Formed in 2003, The Duke Spirit have lurked near unseen or heard at the edges of my own personal music knowledge, a band whose name I recognise but one that, until last week, I could have told anyone very little about. A band whose name I’ve seen in the music press, in other writers’ reviews or in festival listings. It’s often the way. Semi-pro rock scribes such as myself often only really get to hear what’s in front of them, the albums and tracks that arrive in the CD promo parcels and downloads and which inevitably take up what time I put aside for actually writing, overriding other bands and their music simply because their releases went to other writers. I’ve got The Duke Spirit now though, and it’s almost fate that they’ve chosen to reveal themselves to me with what is their best work to date, and also one of the most remarkable albums of this year.
Part of the mid 00s UK wave of New Guitar bands that also gave Arctic Monkeys, Franz Ferdinand and Razorlight to the world, The Duke Spirit almost seem survivors of a now bygone era, of a time when rattling telecasters and London accented sneering filled the new music airwaves, when bands less well remembered today such as the Pigeon Detectives and 22-20s were running TV ad campaigns for their music. Five and more years on from the heights of that particular moment in music history, The Duke Spirit present us with an album that’s both a well crafted tribute of sorts to those times, and an assured and really quite masterfully performed song collection that carries with it an air of actual timelessness.
“Cherry Tree” kicks in with growling bass, biting guitar and the first of what are a remarkable sequence of vocal performances from frontwoman Leila Moss, her voice at one moment brazen and defiant, the next sultry and teasing, a voice that brings as much depth and soulful energy to the bands more subdued moments as it does to the full-on histrionics of “Procession” and the noirish torch ballad that is “Villain”. Some finely measured keyboard brings resonance to The Duke Spirits tightly scored instrumentation, with Luke Ford’s guitar possessing every nuance of the songs. “Don’t Wait” is the one song that, on a first listen, would make anyone hearing the band for the first time take notice. Referencing both BRMC and The Kills in its structure, it’s a melodramatic ballad of near bewildering intensities and Leila Moss’s vocal is very well served by a tempestuous lyric : ‘you drugged my will with a smile/ who gave permission to drive me this wild?’ isn’t exactly a question.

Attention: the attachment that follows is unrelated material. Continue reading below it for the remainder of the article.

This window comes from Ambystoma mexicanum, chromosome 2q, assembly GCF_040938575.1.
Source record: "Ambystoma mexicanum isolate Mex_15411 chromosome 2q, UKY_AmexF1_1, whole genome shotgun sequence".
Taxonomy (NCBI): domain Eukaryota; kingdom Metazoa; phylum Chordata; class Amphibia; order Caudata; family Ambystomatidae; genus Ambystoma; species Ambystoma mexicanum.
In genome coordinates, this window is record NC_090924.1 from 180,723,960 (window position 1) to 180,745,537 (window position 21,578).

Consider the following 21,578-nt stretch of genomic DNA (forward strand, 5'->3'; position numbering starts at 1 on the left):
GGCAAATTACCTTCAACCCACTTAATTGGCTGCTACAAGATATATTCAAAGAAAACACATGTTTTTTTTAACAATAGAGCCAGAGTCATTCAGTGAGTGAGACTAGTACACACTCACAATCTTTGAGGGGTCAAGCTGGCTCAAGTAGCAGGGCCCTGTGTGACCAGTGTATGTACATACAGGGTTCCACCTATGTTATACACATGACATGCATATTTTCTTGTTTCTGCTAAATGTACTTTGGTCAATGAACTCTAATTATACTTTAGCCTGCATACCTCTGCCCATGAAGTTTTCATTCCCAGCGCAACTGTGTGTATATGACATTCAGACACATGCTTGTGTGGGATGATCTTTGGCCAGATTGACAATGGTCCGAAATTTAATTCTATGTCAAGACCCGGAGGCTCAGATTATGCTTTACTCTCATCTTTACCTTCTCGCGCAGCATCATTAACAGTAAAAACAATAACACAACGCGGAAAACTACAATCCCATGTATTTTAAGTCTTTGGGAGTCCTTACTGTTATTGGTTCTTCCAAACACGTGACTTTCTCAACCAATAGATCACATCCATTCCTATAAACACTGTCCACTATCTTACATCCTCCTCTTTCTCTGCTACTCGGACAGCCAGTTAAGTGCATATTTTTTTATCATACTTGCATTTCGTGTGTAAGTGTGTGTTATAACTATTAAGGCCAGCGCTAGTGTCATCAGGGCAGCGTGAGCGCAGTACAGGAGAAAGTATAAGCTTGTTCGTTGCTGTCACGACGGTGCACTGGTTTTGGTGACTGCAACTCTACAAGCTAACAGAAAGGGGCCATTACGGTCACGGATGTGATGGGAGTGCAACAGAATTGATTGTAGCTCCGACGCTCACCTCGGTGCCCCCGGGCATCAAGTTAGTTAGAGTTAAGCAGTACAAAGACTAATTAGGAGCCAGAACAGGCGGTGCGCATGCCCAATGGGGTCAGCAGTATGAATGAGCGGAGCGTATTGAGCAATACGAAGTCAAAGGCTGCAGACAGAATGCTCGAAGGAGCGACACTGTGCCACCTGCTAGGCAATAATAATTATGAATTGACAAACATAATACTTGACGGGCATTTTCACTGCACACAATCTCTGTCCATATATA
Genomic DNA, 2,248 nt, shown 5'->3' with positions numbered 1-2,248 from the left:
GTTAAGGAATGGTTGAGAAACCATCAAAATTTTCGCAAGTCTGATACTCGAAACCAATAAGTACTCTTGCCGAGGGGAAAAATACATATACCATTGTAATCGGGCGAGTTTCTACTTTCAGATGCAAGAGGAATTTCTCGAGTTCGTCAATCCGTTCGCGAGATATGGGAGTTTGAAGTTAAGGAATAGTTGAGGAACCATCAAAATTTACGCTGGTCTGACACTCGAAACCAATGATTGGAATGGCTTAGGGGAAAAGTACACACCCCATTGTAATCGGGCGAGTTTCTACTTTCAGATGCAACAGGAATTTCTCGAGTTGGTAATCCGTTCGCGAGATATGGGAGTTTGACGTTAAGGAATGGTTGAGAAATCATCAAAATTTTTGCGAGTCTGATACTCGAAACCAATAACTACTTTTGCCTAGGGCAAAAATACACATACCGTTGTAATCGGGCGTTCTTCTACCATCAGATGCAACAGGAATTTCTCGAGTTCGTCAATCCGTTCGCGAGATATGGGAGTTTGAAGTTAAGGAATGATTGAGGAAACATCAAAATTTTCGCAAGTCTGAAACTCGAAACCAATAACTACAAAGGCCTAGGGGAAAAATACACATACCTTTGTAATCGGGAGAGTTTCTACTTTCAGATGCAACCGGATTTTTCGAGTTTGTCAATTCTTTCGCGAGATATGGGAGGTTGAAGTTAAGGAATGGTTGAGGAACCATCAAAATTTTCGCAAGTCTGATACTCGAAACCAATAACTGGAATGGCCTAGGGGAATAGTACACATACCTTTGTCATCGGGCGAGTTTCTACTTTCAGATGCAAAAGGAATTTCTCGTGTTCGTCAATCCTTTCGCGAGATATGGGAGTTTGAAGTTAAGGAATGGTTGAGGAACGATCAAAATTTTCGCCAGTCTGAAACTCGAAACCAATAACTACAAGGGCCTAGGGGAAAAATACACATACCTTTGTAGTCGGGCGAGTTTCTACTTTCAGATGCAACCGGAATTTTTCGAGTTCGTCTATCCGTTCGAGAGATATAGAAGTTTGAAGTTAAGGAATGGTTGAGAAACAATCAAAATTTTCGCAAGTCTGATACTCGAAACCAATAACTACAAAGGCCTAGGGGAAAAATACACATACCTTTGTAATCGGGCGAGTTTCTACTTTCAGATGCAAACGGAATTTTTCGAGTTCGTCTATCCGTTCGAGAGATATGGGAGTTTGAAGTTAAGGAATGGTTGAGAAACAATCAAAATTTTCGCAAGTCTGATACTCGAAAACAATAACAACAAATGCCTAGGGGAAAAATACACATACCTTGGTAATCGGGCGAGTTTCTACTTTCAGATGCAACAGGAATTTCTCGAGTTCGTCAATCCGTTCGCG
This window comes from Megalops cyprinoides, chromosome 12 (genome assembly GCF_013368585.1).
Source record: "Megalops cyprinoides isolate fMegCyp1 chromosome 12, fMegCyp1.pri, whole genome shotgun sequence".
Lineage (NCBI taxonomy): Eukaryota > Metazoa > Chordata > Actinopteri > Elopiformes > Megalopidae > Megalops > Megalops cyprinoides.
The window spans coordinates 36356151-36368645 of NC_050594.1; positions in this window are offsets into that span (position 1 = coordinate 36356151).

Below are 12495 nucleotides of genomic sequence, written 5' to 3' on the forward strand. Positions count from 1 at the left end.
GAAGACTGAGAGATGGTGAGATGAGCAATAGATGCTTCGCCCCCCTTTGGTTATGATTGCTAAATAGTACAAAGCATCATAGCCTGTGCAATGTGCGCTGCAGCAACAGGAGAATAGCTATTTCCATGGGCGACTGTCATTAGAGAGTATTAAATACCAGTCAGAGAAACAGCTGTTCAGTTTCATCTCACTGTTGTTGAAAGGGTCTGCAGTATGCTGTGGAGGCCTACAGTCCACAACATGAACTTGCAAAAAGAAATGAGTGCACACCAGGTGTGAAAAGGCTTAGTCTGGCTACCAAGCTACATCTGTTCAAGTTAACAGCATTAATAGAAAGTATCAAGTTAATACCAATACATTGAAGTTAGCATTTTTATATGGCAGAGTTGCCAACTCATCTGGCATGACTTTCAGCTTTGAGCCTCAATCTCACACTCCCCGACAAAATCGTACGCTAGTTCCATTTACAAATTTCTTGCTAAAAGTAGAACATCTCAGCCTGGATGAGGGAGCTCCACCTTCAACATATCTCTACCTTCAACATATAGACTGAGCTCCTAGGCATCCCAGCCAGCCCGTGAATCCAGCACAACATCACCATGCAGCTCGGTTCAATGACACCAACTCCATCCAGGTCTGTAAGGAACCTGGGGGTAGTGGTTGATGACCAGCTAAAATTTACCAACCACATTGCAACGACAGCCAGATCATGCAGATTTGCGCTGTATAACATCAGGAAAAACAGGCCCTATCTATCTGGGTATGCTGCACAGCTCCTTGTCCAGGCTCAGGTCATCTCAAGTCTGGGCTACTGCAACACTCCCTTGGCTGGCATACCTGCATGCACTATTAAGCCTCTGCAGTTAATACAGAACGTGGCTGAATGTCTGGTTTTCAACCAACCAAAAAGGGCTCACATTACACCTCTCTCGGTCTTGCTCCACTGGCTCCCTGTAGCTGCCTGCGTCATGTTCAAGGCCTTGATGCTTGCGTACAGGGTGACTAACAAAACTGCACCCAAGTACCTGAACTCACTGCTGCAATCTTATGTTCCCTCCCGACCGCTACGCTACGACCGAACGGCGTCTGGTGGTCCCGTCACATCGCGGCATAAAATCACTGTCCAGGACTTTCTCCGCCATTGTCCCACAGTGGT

Toby Butler’s driving bass riff propels “Surrender” forward, a near breathtaking display of powerpunk thermodynamics that’s one real highlight on an album that at no point contains anything less than completely inspired songwriting and musicianship. “De Luxe” is a hypnotically sinister lullaby, the phrased delicacy of its verses colliding with its verging on anthemic chorus, building into a staccato fuzzguitar conclusion. ‘Sweet Bitter Sweet’ has a bluesy tone about it, with Leila Moss’s vocal somehow recalling Hope Sandoval and the band turning in an alley cat 12 bar performance worthy of the Bad Seeds, with Olly Betts drumming pushing the song very nearly past its limits. “Everybody’s Under Your Spell” is just mesmeric, guitar grind and clicking percussion that turns into a searing burst of powerhouse garage excess. There’s a sense of occasion, of an impending event of significant magnitude around everything The Duke Spirit do on Bruiser. Only a band as experienced and committed to what they’re playing can really sustain this across a full album, and “Northbound” perhaps is that actual event, a swaying, savage number that flirts with folk rock then dashes itself into raw, fractalised pieces. Finally, “Homecoming” doesn’t quite end Bruiser on the low-key note The Duke Spirit might’ve intended, they’ve far too much adrenaline coursing through their amps to bring matters to a full conclusion, and as the songs final chords reverberate and fade I am, along with anyone else who hears Bruiser and is even half as impressed as I am by it, howling incoherently for more.
I really feel as if I owe The Duke Spirit a very obeisant and prolonged apology. Bruiser, after all, is their third album, and I feel somewhat selfconsciously ignorant about having never properly heard them until now. Perhaps it’s just fate again though, bringing a band such as this to my attentions when they are at the absolute peak of their abilities, and with an album that is a very real, bona fide, unalloyed 240 carat work of rock n roll artistry. Had our paths only crossed sooner …